Should you have any further questions regarding this matter, please feel free to contact Customer Care at 800-937-8997. Thank you.

Marianne Maestas,
Executive Customer Relations Specialist,
Office of the President,


OK, let's look at what the two Marianne Maestas say. Recap of MM number 1:

As you have been advised, Twitter is not an authorized third-party service provider, and therefore you are not able to utilize service from this provide any longer.

Here's the recap of MM number 2:

Rumors that T-Mobile blocks the service are false.

In essence, the second Marianne Maestas is condemning rumors - rumors that were started by the first Marianne Maestas. And the rumors were spread by at least two other people at T-Mobile:

One customer sent out an email to T-Mobile after their customer service representative told her “T-Mobile does not support third party message services and sometimes you may be able to use them because of a bug in your system…t-mobile system caught up with the bug and that you shouldn’t expect to be able to use the Twitter service any longer from T-Mobile.”

I couldn’t even get an answer from T-Mobile’s customer service department, because they had no idea what Twitter was and why it might have been blocked. In a lackluster attempt to answer my questions, the representative did a quick search engine search to see if she could find any further information. She then read me this quote, which is from an email that was supposedly sent out by Marianne Maestas, of the Executive Customer Relations department at T-Mobile:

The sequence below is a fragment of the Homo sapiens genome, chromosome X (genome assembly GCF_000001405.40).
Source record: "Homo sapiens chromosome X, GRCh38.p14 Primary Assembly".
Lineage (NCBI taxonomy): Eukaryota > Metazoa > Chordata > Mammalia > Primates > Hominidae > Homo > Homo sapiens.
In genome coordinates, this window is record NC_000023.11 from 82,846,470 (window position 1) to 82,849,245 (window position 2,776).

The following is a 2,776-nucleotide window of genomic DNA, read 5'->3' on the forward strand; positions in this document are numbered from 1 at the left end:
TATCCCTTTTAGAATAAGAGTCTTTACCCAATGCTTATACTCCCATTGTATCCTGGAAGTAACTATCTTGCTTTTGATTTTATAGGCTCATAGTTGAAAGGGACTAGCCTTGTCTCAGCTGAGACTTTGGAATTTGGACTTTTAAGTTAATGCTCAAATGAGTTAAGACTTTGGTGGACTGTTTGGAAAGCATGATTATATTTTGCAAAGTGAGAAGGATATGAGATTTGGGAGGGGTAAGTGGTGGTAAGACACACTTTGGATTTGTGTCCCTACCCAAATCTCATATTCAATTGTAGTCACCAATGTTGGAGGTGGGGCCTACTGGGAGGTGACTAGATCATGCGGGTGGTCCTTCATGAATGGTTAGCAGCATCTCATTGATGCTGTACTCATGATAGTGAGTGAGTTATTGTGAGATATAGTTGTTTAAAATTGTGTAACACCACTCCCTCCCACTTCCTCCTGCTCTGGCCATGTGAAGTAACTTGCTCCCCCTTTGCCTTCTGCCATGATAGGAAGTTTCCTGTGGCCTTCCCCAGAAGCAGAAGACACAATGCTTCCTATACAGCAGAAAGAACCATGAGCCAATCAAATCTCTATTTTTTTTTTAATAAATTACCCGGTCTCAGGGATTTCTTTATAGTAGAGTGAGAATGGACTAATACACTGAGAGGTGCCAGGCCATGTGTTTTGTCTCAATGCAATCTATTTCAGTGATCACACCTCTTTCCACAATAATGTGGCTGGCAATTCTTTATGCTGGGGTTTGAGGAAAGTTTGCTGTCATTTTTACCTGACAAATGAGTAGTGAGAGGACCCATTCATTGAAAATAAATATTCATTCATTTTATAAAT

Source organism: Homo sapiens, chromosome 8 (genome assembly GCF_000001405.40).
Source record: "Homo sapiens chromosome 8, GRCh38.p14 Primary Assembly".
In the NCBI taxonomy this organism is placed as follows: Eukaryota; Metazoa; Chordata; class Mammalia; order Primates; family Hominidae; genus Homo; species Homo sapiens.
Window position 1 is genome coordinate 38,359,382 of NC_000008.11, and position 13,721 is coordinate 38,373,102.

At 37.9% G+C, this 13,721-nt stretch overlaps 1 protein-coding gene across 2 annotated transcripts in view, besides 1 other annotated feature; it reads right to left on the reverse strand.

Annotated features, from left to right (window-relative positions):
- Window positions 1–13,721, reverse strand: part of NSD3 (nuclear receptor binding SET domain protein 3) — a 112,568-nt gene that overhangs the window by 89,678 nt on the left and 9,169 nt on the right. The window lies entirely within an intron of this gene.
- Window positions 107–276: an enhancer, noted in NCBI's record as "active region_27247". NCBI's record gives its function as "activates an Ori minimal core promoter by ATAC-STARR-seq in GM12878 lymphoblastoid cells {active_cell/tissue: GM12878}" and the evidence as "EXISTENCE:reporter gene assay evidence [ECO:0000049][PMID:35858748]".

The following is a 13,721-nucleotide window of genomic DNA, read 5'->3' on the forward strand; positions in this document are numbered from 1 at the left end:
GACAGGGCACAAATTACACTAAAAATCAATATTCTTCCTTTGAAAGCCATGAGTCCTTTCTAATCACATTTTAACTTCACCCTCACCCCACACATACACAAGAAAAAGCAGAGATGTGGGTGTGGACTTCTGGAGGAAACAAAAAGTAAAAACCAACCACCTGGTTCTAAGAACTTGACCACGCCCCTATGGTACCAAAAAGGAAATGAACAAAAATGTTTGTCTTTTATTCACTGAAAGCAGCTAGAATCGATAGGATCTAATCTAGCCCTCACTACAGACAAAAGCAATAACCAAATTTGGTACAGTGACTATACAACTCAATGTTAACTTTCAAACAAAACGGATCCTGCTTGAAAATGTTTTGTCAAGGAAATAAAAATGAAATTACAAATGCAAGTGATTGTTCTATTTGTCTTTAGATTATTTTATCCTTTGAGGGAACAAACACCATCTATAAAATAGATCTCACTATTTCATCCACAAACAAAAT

"...Twitter is not an authorized third-party service provider, and therefore you are not able to utilize service from this provider any longer…. T-Mobile is not in violation of any agreement by not providing service to Twitter. T-Mobile regrets any inconvenience, however please note that if you remain under contract and choose to cancel service, you will be responsible for the $200 early termination fee that would be assessed to the account at cancellation."

I chuckled, as I had already read that over at GetSatisfaction and while, it had not been officially confirmed, I found it funny (and sad) that this T-Mobile representative decided to quote it to me in answer of my question, when she had no idea if it was a legitimate email from her boss. I recorded the phone call, but decided not to post it because I didn’t ask her permission before hand.


So we have two diametrically opposed messages from T-Mobile over the last few days: one stating that Twitter is not an authorized service, and the other stating that Twitter is an authorized service. There are several explanations for this discrepancy:

  • There are two Marianne Maestas, both of whom work in customer relations at T-Mobile, and they don't speak to each other, and one of them is lying.

  • One of the messages from Marianne Maestas is forged.

  • Due to extreme embarrassment, T-Mobile has decided to pretend that the first message never existed, and Twitter has decided to play along just to prevent the boat from being rocked.
Perhaps I will be able to answer this question myself, since I send an inquiry to T-Mobile via their website over the weekend. Here is the initial response that I received:

Delivered-To: xxxxxxxx@xxxxx.com
Received: by 10.90.94.6 with SMTP id r6cs82237agb;
Sat, 15 Dec 2007 09:15:41 -0800 (PST)
Received: by 10.35.10.13 with SMTP id n13mr5321464pyi.29.1197738940892;
Sat, 15 Dec 2007 09:15:40 -0800 (PST)
Return-Path:
Received: from nxprdapirn02.t-mobile.com (mail1.t-mobile.com [206.29.162.142])
by mx.google.com with ESMTP id a2si13544195pyi.2007.12.15.09.15.40;
Sat, 15 Dec 2007 09:15:40 -0800 (PST)
Received-SPF: neutral (google.com: 206.29.162.142 is neither permitted nor denied by best guess record for domain of customercare@t-mobilesupport.com) client-ip=206.29.162.142;
Authentication-Results: mx.google.com; spf=neutral (google.com: 206.29.162.142 is neither permitted nor denied by best guess record for domain of customercare@t-mobilesupport.com) smtp.mail=customercare@t-mobilesupport.com